The German Historical Museum began a project in 2008 to create a virtual version of the Führermuseum collection, an online database of art looted between 1930 and 1945, which gives a sense of what was taken. Though the methods were abominable, as a professor of art history I admit to a dark and curious appeal to the concept that Hitler tried to bring about: a single “supermuseum” containing all of the world’s most important art.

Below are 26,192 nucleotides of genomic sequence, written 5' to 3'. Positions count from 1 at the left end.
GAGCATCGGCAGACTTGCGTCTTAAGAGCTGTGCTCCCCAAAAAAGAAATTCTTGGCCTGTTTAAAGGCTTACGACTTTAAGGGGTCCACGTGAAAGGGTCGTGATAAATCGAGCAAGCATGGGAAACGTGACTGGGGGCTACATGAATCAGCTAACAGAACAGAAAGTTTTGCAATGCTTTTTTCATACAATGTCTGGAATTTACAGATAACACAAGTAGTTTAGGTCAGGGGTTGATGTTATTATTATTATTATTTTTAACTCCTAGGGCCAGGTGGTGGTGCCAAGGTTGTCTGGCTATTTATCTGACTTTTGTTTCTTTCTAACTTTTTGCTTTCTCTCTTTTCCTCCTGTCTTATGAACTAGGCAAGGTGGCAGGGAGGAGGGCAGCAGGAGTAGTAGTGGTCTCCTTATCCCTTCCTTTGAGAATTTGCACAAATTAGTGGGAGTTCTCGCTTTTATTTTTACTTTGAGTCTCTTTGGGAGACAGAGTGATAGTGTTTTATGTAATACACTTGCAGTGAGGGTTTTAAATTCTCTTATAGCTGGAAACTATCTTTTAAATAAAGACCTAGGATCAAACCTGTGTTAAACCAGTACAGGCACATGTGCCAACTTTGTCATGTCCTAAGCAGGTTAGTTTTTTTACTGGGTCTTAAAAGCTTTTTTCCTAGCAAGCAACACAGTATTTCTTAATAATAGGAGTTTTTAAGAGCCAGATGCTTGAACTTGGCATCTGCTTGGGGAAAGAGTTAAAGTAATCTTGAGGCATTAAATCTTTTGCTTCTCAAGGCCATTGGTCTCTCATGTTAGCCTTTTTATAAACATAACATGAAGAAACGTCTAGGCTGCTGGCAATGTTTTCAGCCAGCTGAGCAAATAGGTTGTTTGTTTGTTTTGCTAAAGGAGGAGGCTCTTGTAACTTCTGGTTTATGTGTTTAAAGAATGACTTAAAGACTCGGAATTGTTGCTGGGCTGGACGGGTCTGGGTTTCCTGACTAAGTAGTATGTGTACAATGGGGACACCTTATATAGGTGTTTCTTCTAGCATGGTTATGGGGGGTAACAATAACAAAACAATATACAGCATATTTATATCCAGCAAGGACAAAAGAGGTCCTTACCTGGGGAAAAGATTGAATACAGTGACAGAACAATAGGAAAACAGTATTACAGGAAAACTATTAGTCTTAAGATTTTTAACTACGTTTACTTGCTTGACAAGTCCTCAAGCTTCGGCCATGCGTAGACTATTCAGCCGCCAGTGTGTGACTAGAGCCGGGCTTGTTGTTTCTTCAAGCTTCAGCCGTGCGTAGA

Hitler was by no means the first person to try to create such a museum. Jean-Dominique Vivant Denon, the first director of the Louvre Museum, had the same plan. He was Napoleon’s chief art advisor, and made a wish-list of art that he’d quite like to have for the Louvre, should it fall into the path of Napoleon’s forces. Napoleon was the first general to have a dedicated art theft unit in his army, and to require the forfeit of artworks as a term of armistice—if you wanted him to stop shooting at you, you had to give him your art. His art theft unit was responsible for the capture of thousands of works, particularly from Italy. Adding insult to injury, Napoleon obliged those he defeated to pay for the shipping of the art he stole from them back to Paris. The Vatican had to fork out the equivalent of $2.3 million in today’s currency to cover shipping for the hundred-plus artworks that Napoleon’s team had chosen, after the Treaty of Tolentine, for removal to the Louvre. Hitler’s plan for Linz was merely a more-elaborate attempt to create what Denon had envisioned for the Louvre a hundred and fifty years prior.